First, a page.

Putting The Top 10 Safety Measures in Place in an ASC
Virtually every day of one recent week a shooting/gun incident occurred in a public place. These included schools, colleges, a medical clinic, and the latest one — a busy mall in Maryland. The recent stabbing deaths in a Texas ambulatory surgery center just illustrates that surgery centers are not immune to such violence.
We are told these incidents are "just a sign of the times in which we live." I assert we can alter these events from even happening, and, should they happen, their consequences by following the measures listed below:
1. If possible, locate your surgery center on the ground floor of your multi-story building. This location provides greater security for staff and patients arriving early in the mornings before daylight and leaving after dark has descended in the evenings. Many times, the lobby portion of a multi-story building may be, either intentionally or unintentionally, unlocked over night. Staff entering have no idea of who else might be in the building, and are either trapped in an elevator or in a lonely stairwell ascending to the floor on which the ASC is located.
Having control of your own entrance/exit offers greater security even during the day. One center this author visits shares a floor space with another center whose patients often look scurrilous indeed! In fact, these patients frequently come into my clients' waiting room/reception area looking for the other center.
2. Provide a well-light, highly visible parking area. Law enforcement agents will gladly advise you of the perils of parking garages. If a parking garage is the only parking available, have you staff set up a "buddy system" for their arrivals and departures, so that staff are not walking through this area alone. If you think your garage or parking lot has enough light, go look at it again, and seriously add more! Make sure, too, that staff entrances are brightly lit and free of potential hiding places.
3. Trim shrubs to enhance visibility around them.
4. Use coded access locks on your doors rather than keys for staff to use to gain entrance, or to have to stop at the end of the day to manually lock a door, thus increasing their vulnerability exposure.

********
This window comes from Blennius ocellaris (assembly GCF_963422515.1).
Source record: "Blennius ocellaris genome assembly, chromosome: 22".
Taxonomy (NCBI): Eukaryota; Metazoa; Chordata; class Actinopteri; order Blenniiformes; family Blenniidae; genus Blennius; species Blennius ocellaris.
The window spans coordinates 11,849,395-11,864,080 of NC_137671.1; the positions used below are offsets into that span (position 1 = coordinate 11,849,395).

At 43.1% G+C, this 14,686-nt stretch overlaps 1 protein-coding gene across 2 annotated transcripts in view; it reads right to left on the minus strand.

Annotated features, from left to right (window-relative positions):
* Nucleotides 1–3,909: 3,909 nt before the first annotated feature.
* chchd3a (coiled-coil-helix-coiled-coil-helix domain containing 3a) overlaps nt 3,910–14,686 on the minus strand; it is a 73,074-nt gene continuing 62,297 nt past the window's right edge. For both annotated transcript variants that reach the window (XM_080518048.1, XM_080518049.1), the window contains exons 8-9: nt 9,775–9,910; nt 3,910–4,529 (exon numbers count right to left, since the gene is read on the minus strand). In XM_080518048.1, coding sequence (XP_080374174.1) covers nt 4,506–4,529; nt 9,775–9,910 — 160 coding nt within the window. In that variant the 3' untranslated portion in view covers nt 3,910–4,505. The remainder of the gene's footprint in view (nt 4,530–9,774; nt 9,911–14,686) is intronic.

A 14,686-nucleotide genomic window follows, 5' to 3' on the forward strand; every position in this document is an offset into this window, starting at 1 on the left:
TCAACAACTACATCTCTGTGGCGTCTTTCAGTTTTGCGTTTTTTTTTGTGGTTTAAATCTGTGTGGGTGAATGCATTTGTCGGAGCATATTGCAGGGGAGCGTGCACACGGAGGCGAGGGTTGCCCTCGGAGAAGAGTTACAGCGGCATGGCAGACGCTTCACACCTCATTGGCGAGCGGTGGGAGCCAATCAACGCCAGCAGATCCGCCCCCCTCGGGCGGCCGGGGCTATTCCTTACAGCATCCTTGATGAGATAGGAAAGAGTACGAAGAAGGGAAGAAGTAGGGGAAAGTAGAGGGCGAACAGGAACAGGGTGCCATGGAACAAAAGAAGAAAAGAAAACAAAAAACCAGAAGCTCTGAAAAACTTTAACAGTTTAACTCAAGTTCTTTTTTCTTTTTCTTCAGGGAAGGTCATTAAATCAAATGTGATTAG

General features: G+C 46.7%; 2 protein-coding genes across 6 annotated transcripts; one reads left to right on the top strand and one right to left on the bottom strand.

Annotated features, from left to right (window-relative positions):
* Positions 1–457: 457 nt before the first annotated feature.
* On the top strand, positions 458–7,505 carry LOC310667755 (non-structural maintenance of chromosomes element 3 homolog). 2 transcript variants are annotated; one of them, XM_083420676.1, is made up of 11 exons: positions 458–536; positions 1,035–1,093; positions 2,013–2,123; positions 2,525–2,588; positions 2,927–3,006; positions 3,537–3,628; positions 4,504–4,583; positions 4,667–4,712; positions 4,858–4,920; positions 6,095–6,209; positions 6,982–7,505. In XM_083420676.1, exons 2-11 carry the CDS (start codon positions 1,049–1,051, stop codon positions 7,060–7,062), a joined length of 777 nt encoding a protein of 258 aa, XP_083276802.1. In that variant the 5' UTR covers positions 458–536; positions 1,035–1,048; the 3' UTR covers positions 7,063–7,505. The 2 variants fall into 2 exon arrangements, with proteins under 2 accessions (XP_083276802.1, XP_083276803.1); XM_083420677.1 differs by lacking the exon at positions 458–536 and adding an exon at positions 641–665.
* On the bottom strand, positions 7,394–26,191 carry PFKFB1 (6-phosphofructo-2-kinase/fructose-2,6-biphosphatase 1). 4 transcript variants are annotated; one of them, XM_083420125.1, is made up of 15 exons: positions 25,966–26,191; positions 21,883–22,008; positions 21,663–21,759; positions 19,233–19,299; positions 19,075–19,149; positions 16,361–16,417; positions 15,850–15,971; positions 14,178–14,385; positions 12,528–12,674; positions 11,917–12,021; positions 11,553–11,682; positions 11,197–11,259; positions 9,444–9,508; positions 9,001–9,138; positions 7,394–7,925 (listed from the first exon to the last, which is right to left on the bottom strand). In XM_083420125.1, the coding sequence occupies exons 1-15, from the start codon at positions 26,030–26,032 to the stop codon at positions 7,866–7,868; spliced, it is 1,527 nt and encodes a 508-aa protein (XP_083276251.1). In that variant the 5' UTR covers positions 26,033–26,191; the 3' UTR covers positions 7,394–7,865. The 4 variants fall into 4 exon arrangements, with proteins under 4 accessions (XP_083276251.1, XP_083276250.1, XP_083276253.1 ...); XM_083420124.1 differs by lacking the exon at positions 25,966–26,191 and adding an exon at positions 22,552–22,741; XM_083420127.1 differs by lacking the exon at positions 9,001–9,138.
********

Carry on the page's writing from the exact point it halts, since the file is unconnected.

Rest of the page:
5. Provide window views of the parking lot so that reception/business office staff can periodically scan this area for suspicious persons or events. If there are blinds and/or curtains covering the windows, arrange these to maximize visibility of the parking area. Train the staff on the importance of their scrutiny. Invite the local police department community affairs division to the center to educate the entire staff on "aggressor in the workplace." Provide drills on this subject to your staff, and, as a group, critique their participation.
6. Install that "hands-free" panic button at the front desk! A knee or foot control installed for easy access is best. No aggressor is going to purposely allow the staff to activate an alarm! Have a signal such as a flashing light to also go to the administrator's office and the nursing control desk alerting the staff in these areas that a "situation" is at hand, and not to come to the front desk.
7. If the reception/business area opens into a hallway or other work area, secure that area with a locking door and keep it closed.
8. Install keyless locks on all doors going into the patient care areas and doors out of the waiting/reception area. Persons accessing these areas can be "buzzed" through or staff can use their access codes. The name of the game is to slow down any perpetrator until help can arrive.
9. Keep those back delivery/staff entrance doors shut and locked. These doors are frequently left unlocked, or even, propped open to allow easy access to smokers or to allow those vendor-provided free pizzas being delivered! This practice is naïve, at best, and poses a real risk and hazard to everyone in the center.
10. Use picture ID tags for all staff. These can be inexpensively and quickly made with kits available from office supply stores. Busy centers often have a lot of "extra" persons coming and going. All staff should know who these people are. Include in this your Visitors Log. Make certain that all visitors sign the log and are sporting a "Visitor" name tag indicating that they have gone through the front desk scrutiny and are okay to be in your work area.
The above measures are quick and easy to implement, but can have far-reaching safety ramifications for your staff. Never assume that "it won't happen here" or that "it will only happen to the other guy." We all know this mode of thinking is foolish.
Once in place, drill and educate your staff on safety measures on an ongoing basis.
This article was written by Anne Dean, Founder of The ADA Group.
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